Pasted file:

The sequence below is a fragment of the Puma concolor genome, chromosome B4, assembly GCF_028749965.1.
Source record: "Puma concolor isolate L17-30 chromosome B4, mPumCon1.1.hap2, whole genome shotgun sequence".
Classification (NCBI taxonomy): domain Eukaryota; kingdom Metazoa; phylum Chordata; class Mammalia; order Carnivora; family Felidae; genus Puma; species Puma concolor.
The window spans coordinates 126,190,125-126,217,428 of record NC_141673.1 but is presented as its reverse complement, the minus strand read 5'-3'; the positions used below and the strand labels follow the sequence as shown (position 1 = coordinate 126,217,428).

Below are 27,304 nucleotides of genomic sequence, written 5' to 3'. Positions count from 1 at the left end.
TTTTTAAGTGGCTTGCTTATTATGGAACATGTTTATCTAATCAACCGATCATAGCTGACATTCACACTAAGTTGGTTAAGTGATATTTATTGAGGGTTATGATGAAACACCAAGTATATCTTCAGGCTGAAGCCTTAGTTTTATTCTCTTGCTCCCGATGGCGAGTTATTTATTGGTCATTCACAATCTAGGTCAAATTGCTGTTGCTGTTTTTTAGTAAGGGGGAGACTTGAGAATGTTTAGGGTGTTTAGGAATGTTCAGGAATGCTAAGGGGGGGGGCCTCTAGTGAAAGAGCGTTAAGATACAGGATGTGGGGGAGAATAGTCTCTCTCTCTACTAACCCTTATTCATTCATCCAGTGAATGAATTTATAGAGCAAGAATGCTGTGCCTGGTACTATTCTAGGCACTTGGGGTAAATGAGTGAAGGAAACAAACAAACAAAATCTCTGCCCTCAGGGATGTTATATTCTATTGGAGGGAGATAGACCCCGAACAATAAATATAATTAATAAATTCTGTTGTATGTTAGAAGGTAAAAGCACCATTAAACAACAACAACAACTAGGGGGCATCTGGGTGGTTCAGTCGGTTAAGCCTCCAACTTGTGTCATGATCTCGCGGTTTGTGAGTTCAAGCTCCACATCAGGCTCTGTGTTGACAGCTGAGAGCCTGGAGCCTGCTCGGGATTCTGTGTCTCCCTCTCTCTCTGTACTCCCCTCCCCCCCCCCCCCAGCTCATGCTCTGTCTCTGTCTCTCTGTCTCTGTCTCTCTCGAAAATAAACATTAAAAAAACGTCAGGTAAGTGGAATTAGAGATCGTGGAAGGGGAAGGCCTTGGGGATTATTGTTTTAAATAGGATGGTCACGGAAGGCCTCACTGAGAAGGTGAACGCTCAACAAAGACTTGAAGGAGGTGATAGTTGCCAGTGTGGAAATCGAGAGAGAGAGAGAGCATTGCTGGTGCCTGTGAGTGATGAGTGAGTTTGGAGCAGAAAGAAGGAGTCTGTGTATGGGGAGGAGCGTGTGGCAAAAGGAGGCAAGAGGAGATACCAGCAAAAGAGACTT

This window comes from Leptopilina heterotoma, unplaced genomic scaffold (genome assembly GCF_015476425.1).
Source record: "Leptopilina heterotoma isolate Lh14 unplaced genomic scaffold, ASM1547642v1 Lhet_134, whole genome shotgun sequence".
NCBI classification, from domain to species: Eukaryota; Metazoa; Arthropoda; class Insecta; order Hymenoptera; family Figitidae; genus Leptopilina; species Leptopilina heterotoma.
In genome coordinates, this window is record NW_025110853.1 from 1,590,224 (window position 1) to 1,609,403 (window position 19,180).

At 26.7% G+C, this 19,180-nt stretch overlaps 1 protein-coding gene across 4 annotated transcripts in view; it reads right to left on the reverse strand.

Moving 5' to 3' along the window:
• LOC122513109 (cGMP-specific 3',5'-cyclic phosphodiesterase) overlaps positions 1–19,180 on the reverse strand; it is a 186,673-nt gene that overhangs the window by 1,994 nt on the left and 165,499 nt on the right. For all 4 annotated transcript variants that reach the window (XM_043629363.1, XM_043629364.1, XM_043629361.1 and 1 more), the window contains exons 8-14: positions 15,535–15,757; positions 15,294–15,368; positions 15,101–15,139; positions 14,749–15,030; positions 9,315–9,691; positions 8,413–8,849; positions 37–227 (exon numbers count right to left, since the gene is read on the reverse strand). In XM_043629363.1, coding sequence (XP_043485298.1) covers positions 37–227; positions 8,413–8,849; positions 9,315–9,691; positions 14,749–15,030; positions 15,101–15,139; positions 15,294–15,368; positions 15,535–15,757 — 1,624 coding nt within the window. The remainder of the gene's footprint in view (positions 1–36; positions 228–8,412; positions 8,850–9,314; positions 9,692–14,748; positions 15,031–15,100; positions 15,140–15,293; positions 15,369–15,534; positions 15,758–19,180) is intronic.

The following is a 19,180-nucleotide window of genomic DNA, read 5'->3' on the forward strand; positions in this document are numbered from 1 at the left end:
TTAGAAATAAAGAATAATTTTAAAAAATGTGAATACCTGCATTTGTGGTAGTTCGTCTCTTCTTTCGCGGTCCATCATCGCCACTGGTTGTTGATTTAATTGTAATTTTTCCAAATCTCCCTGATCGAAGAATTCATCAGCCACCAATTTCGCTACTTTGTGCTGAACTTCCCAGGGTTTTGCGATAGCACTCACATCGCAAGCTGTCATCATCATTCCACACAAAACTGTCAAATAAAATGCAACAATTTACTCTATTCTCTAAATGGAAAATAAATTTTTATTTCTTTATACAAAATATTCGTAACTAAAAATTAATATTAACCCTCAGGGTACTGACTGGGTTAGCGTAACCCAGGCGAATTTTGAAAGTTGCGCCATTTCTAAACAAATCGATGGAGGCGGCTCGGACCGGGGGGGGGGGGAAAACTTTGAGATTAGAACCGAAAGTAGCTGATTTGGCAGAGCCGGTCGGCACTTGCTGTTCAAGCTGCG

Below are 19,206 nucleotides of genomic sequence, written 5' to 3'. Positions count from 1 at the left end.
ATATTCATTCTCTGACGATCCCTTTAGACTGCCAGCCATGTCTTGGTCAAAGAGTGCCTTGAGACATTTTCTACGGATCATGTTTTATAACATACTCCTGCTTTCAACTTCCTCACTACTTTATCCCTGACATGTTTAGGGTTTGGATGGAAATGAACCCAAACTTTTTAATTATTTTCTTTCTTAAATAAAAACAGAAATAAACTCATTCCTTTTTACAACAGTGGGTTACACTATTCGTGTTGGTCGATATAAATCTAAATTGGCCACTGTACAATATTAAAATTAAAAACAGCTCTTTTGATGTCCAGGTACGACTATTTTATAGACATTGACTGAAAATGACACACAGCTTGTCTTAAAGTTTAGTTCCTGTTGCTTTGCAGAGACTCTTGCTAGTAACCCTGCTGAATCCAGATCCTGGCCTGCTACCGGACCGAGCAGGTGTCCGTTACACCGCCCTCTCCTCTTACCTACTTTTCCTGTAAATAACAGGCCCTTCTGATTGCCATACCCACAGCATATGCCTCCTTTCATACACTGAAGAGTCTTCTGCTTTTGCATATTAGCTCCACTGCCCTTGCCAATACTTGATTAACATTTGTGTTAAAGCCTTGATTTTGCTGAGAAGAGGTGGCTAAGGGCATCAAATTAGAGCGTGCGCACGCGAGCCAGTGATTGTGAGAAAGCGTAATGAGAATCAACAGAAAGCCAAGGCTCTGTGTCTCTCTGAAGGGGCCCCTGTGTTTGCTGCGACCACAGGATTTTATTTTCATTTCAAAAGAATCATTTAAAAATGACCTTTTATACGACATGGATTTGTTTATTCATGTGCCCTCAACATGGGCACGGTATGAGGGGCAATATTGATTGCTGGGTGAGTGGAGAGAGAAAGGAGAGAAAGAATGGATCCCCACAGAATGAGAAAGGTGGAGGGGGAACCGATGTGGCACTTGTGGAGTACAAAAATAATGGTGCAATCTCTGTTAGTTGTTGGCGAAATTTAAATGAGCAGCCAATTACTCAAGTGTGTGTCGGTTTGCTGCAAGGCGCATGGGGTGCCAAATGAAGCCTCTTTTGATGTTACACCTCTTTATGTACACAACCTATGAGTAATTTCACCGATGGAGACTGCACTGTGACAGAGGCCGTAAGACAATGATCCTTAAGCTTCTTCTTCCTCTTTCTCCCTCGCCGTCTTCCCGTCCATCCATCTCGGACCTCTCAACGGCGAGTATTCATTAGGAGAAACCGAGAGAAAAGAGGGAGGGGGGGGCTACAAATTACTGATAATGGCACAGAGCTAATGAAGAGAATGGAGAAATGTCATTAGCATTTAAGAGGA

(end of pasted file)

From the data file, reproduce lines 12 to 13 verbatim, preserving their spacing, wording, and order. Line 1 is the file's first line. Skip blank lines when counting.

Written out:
Moving 5' to 3' along the window:
• LOC122513109 (cGMP-specific 3',5'-cyclic phosphodiesterase) overlaps positions 1–19,180 on the reverse strand; it is a 186,673-nt gene that overhangs the window by 1,994 nt on the left and 165,499 nt on the right. For all 4 annotated transcript variants that reach the window (XM_043629363.1, XM_043629364.1, XM_043629361.1 and 1 more), the window contains exons 8-14: positions 15,535–15,757; positions 15,294–15,368; positions 15,101–15,139; positions 14,749–15,030; positions 9,315–9,691; positions 8,413–8,849; positions 37–227 (exon numbers count right to left, since the gene is read on the reverse strand). In XM_043629363.1, coding sequence (XP_043485298.1) covers positions 37–227; positions 8,413–8,849; positions 9,315–9,691; positions 14,749–15,030; positions 15,101–15,139; positions 15,294–15,368; positions 15,535–15,757 — 1,624 coding nt within the window. The remainder of the gene's footprint in view (positions 1–36; positions 228–8,412; positions 8,850–9,314; positions 9,692–14,748; positions 15,031–15,100; positions 15,140–15,293; positions 15,369–15,534; positions 15,758–19,180) is intronic.